The prevailing belief is this: Don’t hire overqualified workers. They’ll be bored. They’ll be dissatisfied. They’re flight risks.
But isn’t this for the candidate, not the company, to decide? Why are we comfortable believing there’s more satisfaction to be found in a job that consistently strains us past the limits of mental capacity, time, and stamina? Hasn’t the Great Resignation shown us that we can’t keep this pace?
I quit my job in late 2020 along with millions of American workers. I had spent eight years doing editorial work in tech, startups, and online publications. I started as a technical writer, became copy editor, then managing editor, then content strategist—a predictable sequence for a career like mine.
Less than a decade in, I could manage enormous editorial projects, start publications from the ground up, hire and manage teams. But I was exhausted. With each step up came more responsibility, more work, more hours on the job. The stress of ladder-climbing eroded me, and I maxed out at 29. How was I supposed to make it to 65?
My goal has never been the C-suite or a VP seat. I want to be good at my job, satisfy my creative inclination, and maintain a solid equilibrium. My ambition is to be well-rested, well-read, and well-written, to have healthy relationships and an active intellectual life.
We assume natural paths travel upward. We’re so used to the vertical career climb that other rhythms feel suspect. At least now, the workforce is starting to recognize lateral career moves, but what about professionals who want to move down a peg—or two, or three?
When I quit my job, I was not directionless. I was very clear about what I wanted: Room to breathe. And I was happy to take a pay cut to get it.
I applied for copyediting jobs. I love the work. It’s tough, it’s cerebral and creative, and it’s the job where I felt most balanced. Copyediting is an art, one that can be practiced at any level. I wanted to find a good role and stay there. In subsequent interviews, it wasn’t my skills that were questioned, but my motivation: Why in the world would you want the job you had six years ago?
I’ve never had a harder time proving myself to an interviewer. I’m not the first to experience this, of course. When Amy deCastro, who had spent a decade in human resources, reentered the workforce after two years away, she too struggled to get past the gatekeepers. “Their interpretation of what I had to offer was too much, or maybe I would be overpaid. But in reality, I never even had the opportunity to [explain why I wanted the job] because I wasn’t even given the opportunity to step into that process.”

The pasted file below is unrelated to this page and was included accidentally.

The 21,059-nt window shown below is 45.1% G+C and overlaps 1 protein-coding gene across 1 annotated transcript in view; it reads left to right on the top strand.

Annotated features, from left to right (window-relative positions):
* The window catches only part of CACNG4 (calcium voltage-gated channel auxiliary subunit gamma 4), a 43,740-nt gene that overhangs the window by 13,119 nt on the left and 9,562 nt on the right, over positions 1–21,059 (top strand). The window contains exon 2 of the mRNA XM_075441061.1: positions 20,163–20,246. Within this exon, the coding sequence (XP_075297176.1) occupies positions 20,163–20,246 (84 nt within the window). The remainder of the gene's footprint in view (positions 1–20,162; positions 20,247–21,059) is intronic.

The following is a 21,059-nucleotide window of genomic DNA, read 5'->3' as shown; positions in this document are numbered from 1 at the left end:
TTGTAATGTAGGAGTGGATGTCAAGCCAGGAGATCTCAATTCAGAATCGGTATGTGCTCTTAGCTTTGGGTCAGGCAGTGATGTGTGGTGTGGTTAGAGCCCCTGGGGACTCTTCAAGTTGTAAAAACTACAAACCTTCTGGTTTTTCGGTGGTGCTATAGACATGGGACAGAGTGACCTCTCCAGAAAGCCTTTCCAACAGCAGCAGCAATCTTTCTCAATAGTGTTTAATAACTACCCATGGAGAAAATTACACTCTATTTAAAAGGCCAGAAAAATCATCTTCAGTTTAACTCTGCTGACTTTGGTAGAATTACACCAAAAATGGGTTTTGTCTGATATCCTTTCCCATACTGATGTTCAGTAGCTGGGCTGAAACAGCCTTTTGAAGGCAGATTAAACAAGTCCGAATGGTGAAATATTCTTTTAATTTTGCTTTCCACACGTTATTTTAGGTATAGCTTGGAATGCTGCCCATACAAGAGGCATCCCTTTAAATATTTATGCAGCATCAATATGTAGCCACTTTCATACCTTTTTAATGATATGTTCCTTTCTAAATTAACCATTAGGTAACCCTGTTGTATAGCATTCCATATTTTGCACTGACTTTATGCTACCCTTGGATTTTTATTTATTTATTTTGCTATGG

She heard the same rehearsed lines I did: “Your experience is a bit too senior. We think you’d be bored in this role. I don’t think it would really be the scope and the depth that you’re used to.” But deCastro felt that should be her decision. “It was very frustrating for me to have put myself out there, not even to be given the opportunity,” she says. “Yet, on paper, I had my senior professional in HR certification. I had ten years of global experience with great companies. I was very involved externally. I felt like, ‘Gosh, they’d be getting a great person.'”
By weeding out overqualified workers early in the hiring process, employers are missing out on experienced, highly skilled workers who are certain about their professional goals.
DeCastro has since ascended the ladder and is now the VP of HR, global business, at Schneider Electric, where, she says, she works to ensure that being overqualified “isn’t an issue.” In some cases, it can be an advantage. DeCastro knows from her own experience how challenging it can be, so when an overqualified résumé lands on her desk, she doesn’t dismiss it. “Yeah, they’re overqualified, but they’re going to bring in so much that I’m good with that. I see the passion.” DeCastro believes qualification is about what a candidate can add to the company, not whether they’ve done the job before. In fact, she’s found that overqualified team members are ideal mentors and can help develop and expand teams.
The last time there was a mismatch between candidate interest and qualification was during the Great Recession, when there was a surplus of talent in the market. In the early 2010s, many employers refused overqualified workers, sure that an overqualified workforce could only result in disengagement, job dissatisfaction, and flight risk. But it happened anyway: Ten years later, the workforce as a whole is disengaged, dissatisfied, and already out the door.
Oliver Hahl, associate professor of organization theory, strategy, and entrepreneurship at the Tepper School of Business at Carnegie Mellon University, has studied candidate capability and their commitment to organizations. He believes we may be witnessing a shift in what it means to be overqualified, and who gets to decide. Stylish titles at brand-name companies used to be attractive to job seekers. “Now, the evaluation of jobs seems different,” he says of the Great Resignation.
Employees just don’t seem to be as concerned with hierarchy, at least not to the extent they used to be. Instead of looking for the next step on the ladder or buying into hustle culture, many job seekers ask: Can I live the life I want? “I think in some sense,” Hahl says, “these steps back might actually be seen as more valuable to a job seeker.”
I wasn’t able to find a full-time job as a copy editor. I went freelance and built a book of clients who weren’t apprehensive about my motivations. My skills match their needs. I’m overqualified for a lot of the work I do, though not all, and for the first time in years, I’m engaged in my work, I’m satisfied. I’m moving at my own pace.